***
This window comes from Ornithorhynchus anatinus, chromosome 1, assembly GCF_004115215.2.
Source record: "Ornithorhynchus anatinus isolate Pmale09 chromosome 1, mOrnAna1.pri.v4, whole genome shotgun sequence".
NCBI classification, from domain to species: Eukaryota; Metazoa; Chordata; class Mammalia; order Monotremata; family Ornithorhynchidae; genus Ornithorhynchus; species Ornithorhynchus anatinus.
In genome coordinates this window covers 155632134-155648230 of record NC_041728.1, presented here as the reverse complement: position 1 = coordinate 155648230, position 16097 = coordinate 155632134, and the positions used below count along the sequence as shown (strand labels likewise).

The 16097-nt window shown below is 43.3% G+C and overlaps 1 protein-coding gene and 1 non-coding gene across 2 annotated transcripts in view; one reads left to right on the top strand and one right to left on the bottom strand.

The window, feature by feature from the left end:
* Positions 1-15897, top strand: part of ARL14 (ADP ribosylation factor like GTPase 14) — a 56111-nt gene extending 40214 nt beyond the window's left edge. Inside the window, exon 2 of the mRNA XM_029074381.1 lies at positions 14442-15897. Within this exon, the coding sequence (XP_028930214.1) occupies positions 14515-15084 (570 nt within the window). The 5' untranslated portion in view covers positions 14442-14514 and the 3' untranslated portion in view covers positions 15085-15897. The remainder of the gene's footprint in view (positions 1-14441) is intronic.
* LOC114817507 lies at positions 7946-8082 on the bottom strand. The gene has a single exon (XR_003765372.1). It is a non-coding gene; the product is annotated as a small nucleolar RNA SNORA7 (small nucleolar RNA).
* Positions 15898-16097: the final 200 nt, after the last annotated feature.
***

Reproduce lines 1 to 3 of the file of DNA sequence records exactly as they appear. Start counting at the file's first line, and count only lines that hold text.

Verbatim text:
This window comes from Ornithorhynchus anatinus, chromosome 1, assembly GCF_004115215.2.
Source record: "Ornithorhynchus anatinus isolate Pmale09 chromosome 1, mOrnAna1.pri.v4, whole genome shotgun sequence".
NCBI classification, from domain to species: Eukaryota; Metazoa; Chordata; class Mammalia; order Monotremata; family Ornithorhynchidae; genus Ornithorhynchus; species Ornithorhynchus anatinus.